Spotlight on a Charity
Marie Curie is a registered charitable organisation in the United Kingdom which provides care and support to people with terminal illnesses and their families. It was established in 1948, the same year as the National Health Service.
The Marie Curie Hospital was opened in 1930 by Prime Minister Stanley Baldwin and specialised in the "radiological treatment of women suffering from cancer and allied diseases". It was staffed by medical women and cared for 700 patients a year in 39 beds.
The 10 Marie Curie Homes they founded in the 1950s and early 1960s were all housed in converted buildings – including a prep school, a railwaymen's convalescent home, a police orphanage and several mansions. They were far from ideal for caring for seriously ill cancer patients. In the 1960s, they decided that all future Marie Curie Homes would be purpose-designed and built. The first was opened in Belfast in 1965. A similar, larger building followed in Fairmile, Edinburgh, in 1966.
They also began to replace existing homes with purpose-built ones, starting with Edenhall (in Hampstead) and Strathclyde House (Glasgow) in 1967. The first Marie Curie Home, the Hill of Tarvit – which was no longer viable because of its remote location – was closed in 1977.
Throughout this stage in their development, the Marie Curie Homes relied primarily on local GPs for clinical cover.
Their day and night nursing service continued to grow throughout the 1960s. By 1974, when responsibility for community care in England and Wales passed to the NHS, Marie Curie Nurses were caring for 3,664 people across 200 local authorities.
At this point, the charity negotiated a 50:50 sharing of costs for the service in England and Wales with the NHS at local level taking responsibility for deployment of nurses. Similar arrangements were negotiated later in Northern Ireland and Scotland.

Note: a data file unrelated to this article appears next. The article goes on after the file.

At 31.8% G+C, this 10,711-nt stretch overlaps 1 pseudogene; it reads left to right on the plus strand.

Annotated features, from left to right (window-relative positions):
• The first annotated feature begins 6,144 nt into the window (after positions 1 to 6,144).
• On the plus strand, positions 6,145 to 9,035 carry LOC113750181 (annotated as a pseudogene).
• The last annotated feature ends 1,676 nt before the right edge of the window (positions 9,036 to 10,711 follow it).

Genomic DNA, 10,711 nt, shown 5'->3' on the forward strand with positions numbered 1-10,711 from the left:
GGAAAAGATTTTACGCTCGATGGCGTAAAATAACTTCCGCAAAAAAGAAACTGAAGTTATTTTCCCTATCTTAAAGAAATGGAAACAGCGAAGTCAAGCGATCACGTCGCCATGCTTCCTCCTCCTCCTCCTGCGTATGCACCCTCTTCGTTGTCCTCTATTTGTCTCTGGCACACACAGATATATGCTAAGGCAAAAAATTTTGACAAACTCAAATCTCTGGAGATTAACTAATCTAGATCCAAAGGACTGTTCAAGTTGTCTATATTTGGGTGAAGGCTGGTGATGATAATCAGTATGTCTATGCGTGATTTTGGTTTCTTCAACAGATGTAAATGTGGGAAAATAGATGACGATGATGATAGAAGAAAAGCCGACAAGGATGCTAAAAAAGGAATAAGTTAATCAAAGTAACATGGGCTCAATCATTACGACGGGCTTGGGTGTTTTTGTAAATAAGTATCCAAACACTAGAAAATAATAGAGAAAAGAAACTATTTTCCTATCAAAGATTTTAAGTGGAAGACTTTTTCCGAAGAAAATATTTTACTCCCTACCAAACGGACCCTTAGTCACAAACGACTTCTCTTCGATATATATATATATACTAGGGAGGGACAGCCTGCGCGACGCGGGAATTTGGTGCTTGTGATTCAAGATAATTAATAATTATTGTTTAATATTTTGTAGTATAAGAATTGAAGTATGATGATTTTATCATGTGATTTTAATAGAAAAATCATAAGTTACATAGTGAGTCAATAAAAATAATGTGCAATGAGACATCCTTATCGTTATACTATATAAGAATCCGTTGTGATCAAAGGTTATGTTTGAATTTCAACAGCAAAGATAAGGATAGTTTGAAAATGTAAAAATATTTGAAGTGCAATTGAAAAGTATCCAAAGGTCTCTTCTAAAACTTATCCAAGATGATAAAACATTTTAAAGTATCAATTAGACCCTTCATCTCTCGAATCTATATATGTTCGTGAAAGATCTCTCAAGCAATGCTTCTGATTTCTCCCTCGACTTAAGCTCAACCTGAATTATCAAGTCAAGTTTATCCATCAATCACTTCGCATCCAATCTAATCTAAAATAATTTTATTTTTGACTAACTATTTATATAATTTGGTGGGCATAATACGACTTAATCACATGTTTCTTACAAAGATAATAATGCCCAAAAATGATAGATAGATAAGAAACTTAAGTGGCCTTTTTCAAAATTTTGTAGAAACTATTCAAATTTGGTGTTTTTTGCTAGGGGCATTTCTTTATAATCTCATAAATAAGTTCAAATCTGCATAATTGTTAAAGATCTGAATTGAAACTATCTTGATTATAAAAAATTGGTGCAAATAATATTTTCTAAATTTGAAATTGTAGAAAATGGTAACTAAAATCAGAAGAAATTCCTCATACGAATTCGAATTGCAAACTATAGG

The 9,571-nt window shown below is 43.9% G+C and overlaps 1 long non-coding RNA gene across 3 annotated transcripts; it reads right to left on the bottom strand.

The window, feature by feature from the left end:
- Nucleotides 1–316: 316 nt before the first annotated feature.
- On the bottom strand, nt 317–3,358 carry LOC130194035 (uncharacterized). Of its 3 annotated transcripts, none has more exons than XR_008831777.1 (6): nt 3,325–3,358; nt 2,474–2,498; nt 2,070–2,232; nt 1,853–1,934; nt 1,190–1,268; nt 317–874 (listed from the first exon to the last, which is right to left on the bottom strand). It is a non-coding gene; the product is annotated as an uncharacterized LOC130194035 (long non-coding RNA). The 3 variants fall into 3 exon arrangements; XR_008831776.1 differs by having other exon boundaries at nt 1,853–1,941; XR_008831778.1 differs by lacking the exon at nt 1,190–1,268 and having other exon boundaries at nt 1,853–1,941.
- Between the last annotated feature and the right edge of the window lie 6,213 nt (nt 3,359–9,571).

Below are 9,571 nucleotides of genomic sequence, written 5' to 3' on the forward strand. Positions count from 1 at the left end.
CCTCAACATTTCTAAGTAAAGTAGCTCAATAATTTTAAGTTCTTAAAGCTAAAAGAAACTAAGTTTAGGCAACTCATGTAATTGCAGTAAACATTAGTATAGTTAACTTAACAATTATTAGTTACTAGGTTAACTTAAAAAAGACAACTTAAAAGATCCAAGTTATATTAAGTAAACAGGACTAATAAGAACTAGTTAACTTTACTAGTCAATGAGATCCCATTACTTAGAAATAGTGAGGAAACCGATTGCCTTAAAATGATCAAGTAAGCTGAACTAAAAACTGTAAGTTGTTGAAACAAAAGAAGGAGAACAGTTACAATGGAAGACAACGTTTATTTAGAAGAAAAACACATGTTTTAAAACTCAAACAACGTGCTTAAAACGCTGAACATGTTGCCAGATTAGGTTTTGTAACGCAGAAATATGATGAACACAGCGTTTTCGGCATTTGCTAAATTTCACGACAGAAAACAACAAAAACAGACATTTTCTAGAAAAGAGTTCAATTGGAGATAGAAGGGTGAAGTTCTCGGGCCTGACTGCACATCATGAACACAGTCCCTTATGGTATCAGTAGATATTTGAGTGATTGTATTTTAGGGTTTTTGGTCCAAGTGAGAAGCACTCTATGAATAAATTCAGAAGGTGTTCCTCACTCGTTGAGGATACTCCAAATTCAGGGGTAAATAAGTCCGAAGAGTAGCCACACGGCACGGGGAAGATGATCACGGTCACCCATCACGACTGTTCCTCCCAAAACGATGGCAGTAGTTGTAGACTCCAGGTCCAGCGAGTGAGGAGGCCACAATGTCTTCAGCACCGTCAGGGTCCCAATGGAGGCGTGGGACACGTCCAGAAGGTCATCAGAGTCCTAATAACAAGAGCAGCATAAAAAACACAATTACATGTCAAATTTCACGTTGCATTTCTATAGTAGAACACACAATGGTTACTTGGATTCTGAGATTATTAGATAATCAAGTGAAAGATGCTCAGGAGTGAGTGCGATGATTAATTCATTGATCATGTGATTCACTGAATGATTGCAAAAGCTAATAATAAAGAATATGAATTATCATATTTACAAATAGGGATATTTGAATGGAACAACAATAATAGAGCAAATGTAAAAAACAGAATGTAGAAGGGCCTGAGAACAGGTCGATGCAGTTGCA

We opened our own research facility at the Marie Curie Home in Caterham in 1962. Early work focused on controlling the growth and proliferation of hormone-dependent tumours.
In 1967, they opened bigger laboratories at a converted former convalescent home in Limpsfield Chart, Oxted, and extended the scope of their cancer research.
The Marie Curie Memorial Foundation was a pioneer of direct-mail fundraising – writing to potential donors and asking them for support. Appeals were backed by popular celebrities including Wilfred Pickles , Dame Flora Robson and Henry Cooper .
They launched their first national campaign – 'Supporting the choice to die at home' – in 2004. This helped put end of life care on the political agenda – and now all major parties in all four nations are committed to increasing people's choice over their place of death.
They continue to campaign for terminally ill people to be able to die in their place of choice.
Equality of access
During this period, they committed to provide care to all people with a terminal illness, regardless of their diagnosis, solely on the basis of need.
Marie Curie pioneered new ways of providing care for terminally ill people, helping them to stay at home until the end of their lives.
Working closely with the NHS, local independent hospices and other charities, they developed services designed around people's needs. Research showed that they successfully helped more terminally ill people to remain in their homes.
The Marie Curie Nursing Service continued to grow – reaching increasing numbers of people at the end of their lives. A major study by the Nuffield Trust provided strong evidence that the Marie Curie Nursing Service reduces the need for emergency hospitalisation, allows more people to die at home and cuts hospital costs.
Marie Curie Hospices continued to develop their care, expanding the services they offered in local communities, especially day services, to become regional centres of excellence in care.
They replaced their hospices in Glasgow and Solihull with modern buildings designed around the needs of patients and families.
They also introduced the Marie Curie Helper service – in which trained volunteers help local people with a terminal illness.
They now focus their research efforts on finding better ways of caring for terminally ill people and their families (palliative care research).
In recent years, they have significantly increased their funding in this area, setting up new research teams at UCL (London), Liverpool University and Cardiff University. They also established a major grants programme, awarding around £1 million every year to fund palliative care research projects, on a competitive basis. They are now one of the UK's leading funders of palliative care research.
Their strategic plan for 2014-19 sets out their response to the challenges faced by people living with a terminal illness today. They plan to offer care and support to more people, reach them sooner after their diagnosis and help them in different ways.